The terms “work” and “retirement” at first appear to be at the opposing extremes of the spectrum, but for a portion of the population this is certainly not the case.
Work does a couple of very important things outside providing a person with an income so that they can survive on a weekly basis. Work allows a person to continue to contribute to society, allows them to mix and broaden their social circle and also provides purpose and self-respect - these benefits also contribute to a longer and more importantly healthier life.
Retiring into an existence where he or she does not have enough funds to travel the world, eat out and play golf four days a week (if so inclined) and where the only entertainment is the walk to the shop to purchase the paper and buy a coffee will lose its attraction very quickly.
It’s important to remember that the work a person does in retirement does not need to be a continuation of their previous working career.
You don’t need to build a new career, just contributing and picking up some extra cash might be all that’s required. So what might appear to be a menial job such as shelf packing, stop/go sign operators, headstone restorer or even a barista should never been seen as being beneath a person’s abilities, the reason a person is working now is entirely different to the reason a person worked pre-retirement.
For the part age pensioner, the extra reason to find work is the generous income test which applies to their earned income.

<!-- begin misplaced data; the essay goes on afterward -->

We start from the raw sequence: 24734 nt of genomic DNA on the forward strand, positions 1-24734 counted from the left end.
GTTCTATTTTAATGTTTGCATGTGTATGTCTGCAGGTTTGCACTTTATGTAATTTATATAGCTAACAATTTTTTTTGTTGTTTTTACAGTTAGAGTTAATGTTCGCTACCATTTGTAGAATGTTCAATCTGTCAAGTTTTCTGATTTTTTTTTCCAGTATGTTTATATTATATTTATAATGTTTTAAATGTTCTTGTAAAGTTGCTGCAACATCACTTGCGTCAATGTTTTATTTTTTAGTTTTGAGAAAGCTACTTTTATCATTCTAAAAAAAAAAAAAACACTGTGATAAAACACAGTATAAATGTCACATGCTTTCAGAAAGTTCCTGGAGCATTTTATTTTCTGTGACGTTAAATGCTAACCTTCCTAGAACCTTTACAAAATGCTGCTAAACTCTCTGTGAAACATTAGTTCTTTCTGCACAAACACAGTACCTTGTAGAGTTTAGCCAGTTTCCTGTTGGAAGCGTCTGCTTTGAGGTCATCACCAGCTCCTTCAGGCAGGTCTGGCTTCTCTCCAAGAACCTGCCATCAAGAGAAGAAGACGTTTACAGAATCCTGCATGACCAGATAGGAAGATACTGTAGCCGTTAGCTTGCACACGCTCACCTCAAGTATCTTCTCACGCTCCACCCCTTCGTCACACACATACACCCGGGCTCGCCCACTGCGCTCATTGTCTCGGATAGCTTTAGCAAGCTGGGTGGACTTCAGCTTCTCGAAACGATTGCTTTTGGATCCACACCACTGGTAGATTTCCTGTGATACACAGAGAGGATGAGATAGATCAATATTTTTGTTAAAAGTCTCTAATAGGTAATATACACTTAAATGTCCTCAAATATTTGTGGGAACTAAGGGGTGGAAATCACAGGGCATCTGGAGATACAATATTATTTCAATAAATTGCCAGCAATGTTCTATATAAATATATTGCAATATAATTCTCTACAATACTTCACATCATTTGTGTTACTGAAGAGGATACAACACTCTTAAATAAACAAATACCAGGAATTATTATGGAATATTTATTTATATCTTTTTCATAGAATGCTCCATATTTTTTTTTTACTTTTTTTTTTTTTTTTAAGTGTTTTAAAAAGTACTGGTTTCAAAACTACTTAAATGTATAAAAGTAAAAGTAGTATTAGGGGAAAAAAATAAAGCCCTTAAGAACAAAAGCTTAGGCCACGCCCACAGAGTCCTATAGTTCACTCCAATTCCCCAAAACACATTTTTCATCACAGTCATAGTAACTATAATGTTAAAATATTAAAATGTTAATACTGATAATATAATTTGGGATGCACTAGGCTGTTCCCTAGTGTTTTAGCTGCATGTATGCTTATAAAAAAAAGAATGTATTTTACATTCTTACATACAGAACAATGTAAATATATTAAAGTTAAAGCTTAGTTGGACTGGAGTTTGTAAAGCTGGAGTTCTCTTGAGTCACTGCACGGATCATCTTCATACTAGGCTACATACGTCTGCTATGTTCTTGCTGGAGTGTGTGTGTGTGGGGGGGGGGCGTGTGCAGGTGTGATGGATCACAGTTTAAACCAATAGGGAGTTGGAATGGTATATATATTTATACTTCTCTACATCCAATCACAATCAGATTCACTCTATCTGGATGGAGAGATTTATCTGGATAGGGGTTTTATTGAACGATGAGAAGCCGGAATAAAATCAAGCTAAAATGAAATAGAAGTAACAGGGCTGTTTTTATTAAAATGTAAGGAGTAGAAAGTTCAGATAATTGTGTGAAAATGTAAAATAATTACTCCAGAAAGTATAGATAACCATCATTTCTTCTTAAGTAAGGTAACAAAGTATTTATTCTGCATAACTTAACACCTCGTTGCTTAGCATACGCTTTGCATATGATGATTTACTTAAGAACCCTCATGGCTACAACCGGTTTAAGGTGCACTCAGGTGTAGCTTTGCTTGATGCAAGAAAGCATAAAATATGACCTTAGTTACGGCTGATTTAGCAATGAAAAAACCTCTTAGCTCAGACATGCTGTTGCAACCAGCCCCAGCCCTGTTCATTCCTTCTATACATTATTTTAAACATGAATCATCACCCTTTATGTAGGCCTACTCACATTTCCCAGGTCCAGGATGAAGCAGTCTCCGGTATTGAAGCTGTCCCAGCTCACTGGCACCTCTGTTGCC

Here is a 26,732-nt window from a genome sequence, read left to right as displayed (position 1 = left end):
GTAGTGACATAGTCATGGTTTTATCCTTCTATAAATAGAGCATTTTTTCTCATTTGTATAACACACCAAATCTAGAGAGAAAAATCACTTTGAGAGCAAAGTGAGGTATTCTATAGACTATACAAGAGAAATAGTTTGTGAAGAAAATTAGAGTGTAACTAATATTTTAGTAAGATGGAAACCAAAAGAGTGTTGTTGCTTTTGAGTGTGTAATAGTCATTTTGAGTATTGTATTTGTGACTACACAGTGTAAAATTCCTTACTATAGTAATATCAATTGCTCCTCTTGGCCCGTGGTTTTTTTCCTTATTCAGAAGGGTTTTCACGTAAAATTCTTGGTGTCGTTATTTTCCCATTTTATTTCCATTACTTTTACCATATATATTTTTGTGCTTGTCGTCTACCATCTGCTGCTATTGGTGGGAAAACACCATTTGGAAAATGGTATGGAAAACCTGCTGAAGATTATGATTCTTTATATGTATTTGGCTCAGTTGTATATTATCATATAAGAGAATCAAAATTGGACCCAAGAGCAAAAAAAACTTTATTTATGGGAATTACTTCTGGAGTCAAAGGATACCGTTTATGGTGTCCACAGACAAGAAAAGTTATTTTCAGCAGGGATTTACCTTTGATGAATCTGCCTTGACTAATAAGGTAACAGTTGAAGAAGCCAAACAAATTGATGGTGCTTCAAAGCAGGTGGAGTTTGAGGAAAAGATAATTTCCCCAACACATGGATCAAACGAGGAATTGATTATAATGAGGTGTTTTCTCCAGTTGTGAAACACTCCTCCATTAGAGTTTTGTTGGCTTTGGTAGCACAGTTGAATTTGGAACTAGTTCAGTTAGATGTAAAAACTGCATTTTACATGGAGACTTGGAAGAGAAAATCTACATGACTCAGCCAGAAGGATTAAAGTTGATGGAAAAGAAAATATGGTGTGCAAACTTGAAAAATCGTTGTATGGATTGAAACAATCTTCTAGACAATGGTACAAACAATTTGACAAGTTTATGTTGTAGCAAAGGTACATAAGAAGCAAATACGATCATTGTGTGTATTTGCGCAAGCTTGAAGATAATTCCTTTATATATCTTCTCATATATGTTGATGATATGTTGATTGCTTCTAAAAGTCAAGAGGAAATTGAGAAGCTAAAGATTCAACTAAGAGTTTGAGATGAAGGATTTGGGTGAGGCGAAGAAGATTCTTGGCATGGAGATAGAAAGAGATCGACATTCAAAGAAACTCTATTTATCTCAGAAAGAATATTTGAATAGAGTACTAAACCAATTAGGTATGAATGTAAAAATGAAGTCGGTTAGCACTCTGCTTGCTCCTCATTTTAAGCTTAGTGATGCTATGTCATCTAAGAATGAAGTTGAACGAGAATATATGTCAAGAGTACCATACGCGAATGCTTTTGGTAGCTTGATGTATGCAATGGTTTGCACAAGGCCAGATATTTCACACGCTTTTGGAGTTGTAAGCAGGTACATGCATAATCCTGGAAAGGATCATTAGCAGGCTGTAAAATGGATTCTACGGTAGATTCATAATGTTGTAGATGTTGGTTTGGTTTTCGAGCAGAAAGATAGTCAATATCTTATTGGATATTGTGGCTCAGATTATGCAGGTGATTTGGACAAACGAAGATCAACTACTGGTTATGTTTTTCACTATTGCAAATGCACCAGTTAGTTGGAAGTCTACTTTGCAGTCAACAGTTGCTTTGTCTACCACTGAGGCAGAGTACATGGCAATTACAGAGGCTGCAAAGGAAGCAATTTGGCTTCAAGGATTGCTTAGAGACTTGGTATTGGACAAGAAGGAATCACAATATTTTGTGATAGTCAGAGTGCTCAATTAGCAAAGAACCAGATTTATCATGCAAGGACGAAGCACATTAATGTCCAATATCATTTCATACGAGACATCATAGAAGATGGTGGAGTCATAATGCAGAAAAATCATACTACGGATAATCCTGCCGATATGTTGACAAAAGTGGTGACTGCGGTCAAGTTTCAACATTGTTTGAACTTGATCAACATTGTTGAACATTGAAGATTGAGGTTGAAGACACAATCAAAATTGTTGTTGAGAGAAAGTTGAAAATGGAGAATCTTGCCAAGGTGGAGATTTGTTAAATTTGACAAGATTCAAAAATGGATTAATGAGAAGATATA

The “work bonus” not only allows them to earn $250 over a 14 day period without any effect on their age pension, it also allows them to build a bank of $6,500 in credit which equates to $250 multiplied by 26 fortnights.
So what this means, is that for the Age Pensioner who enjoys playing Santa Claus every Christmas in the local shopping mall and, depending on how much Santa is paid, they could work every year during this period pick up some extra cash and not have their pension affected.
But like all government legislation, it does not come without some pitfalls. For example, if you earned $500 over a five day period instead of a 14 day period, the amount of income taken into account for the fortnight would not be $250 but $410.
The prior Pension Bonus Scheme which provided a lump sum payment to people who deferred their application for age pension for a maximum of five years while working, was closed to new registration on 1 July 2014.